Last week, Keir Starmer derided Boris Johnson as a 'trivial man' in his Labour conference speech. Today in his own address to his party in Manchester, the Prime Minister decided to lean into that description.
He didn't bother to give a serious speech groaning under the weight of meaty policies. There was just one announcement in the whole 45-minute offering: a £3,000 'levelling up premium' to send maths and science teachers to schools in deprived areas. This will have come as a surprise to many of Johnson's own Cabinet colleagues, who had expected that a policy-light conference would end with a speech full of announcements defining levelling up and showing the Tories what Boris Johnson stands for after a bewildering two years of pandemic politics. We didn't get anything close to those things.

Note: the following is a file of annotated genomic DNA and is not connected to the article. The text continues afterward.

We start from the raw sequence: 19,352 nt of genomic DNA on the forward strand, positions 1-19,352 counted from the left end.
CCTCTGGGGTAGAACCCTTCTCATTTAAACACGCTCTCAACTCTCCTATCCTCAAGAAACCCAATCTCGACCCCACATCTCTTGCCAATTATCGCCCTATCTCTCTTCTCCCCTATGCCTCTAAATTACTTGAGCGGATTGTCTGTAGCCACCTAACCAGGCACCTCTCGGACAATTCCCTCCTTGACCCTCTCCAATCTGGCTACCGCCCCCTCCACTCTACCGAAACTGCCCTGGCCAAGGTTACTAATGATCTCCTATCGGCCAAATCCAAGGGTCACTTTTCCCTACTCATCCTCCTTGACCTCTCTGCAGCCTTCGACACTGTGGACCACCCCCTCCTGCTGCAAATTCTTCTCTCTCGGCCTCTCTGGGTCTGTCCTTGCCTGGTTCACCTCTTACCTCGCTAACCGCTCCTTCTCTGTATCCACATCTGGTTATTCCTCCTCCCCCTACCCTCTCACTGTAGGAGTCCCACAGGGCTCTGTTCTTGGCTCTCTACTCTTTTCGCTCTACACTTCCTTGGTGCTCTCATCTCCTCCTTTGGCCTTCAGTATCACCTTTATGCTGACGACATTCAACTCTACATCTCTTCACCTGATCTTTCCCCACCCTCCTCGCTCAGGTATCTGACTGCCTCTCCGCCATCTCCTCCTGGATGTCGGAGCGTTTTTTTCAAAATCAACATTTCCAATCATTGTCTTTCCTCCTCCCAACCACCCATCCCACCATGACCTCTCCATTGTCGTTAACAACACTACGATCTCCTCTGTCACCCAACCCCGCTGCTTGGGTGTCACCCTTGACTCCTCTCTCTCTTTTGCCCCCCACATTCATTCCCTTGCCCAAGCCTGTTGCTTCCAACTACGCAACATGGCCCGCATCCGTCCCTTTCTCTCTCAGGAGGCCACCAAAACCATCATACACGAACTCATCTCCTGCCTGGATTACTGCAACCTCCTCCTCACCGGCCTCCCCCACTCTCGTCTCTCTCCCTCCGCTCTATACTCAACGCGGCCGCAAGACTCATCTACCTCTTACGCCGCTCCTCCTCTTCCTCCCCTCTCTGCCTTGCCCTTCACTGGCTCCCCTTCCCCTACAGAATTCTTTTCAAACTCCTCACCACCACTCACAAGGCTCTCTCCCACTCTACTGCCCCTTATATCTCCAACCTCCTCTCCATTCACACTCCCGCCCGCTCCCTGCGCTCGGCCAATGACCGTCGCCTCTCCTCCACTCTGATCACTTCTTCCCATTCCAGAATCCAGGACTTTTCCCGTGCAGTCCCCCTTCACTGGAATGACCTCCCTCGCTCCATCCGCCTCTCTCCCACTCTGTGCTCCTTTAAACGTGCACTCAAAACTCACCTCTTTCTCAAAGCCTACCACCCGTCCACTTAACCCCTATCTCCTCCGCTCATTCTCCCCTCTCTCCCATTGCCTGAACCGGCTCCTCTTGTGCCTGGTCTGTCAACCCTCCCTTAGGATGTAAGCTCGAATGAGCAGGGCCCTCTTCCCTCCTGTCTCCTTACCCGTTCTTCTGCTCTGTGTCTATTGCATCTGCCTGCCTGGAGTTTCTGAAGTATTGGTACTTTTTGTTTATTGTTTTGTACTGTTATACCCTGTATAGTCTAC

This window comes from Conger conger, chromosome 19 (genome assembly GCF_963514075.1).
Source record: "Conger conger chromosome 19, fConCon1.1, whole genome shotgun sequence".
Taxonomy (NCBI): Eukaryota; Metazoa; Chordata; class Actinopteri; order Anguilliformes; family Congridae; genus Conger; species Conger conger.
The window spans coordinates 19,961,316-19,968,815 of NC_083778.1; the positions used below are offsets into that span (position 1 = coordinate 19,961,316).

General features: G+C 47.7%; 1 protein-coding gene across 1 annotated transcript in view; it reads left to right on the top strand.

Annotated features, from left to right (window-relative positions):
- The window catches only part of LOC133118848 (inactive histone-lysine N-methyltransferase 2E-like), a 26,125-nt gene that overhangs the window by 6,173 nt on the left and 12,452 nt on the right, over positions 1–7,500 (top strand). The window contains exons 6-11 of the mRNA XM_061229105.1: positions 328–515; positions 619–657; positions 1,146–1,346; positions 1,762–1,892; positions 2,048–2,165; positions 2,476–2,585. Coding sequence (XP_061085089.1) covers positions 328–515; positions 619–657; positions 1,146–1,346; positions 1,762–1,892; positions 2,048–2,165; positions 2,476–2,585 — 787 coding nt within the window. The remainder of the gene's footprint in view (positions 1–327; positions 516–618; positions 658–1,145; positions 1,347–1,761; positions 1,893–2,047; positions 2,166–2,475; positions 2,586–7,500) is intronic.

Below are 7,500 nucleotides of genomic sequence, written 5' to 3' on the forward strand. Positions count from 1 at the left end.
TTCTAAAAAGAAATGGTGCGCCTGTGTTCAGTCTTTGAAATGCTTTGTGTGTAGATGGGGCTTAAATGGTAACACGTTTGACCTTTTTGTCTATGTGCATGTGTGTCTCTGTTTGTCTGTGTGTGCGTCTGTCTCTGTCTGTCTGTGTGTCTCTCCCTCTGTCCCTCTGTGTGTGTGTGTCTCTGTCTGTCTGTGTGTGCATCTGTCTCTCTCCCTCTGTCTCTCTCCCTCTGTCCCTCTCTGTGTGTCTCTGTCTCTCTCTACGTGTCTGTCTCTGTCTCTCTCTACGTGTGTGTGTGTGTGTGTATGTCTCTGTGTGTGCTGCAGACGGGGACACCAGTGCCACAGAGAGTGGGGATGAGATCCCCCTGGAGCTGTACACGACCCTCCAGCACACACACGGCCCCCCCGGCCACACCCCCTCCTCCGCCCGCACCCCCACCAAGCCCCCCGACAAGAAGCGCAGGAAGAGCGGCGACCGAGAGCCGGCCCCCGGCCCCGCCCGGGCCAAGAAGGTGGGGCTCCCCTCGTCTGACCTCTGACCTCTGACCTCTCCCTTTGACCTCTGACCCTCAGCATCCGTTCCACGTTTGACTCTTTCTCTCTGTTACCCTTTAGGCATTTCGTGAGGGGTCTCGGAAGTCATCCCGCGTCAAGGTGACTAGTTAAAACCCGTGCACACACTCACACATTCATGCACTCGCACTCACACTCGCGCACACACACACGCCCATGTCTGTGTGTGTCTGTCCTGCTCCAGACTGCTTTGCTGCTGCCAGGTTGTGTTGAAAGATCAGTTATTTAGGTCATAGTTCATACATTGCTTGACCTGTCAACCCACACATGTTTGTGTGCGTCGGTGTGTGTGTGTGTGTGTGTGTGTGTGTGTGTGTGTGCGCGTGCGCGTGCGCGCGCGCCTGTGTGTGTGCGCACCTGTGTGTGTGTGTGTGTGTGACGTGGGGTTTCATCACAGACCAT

That's not to say that those ministers will be even privately disappointed, because Johnson decided to use the slot instead as a victory rally. It was full of the sort of jokes only he could possibly make, about 'build back beaver' and 'Jon Bon Govey' – a reference to Michael Gove's big night out in Aberdeen. The hall naturally lapped it all up. Johnson's riposte to the Starmer insult seemed to be: yes, I crack jokes. And the voters love me. He described the Labour leader by contrast as 'like a seriously rattled bus conductor'.
It's not just that he was suggesting that the governments which many of his colleagues and himself had been a part had failed to do their job. It was also that he was suggesting he had done his, claiming somewhat improbably that social care was one of the problems being fixed. The reality is quite different: the money raised by the tax will go first to the NHS without any guarantee it will ever move to social care. Even if it does, this is just a new funding settlement rather than actual reform.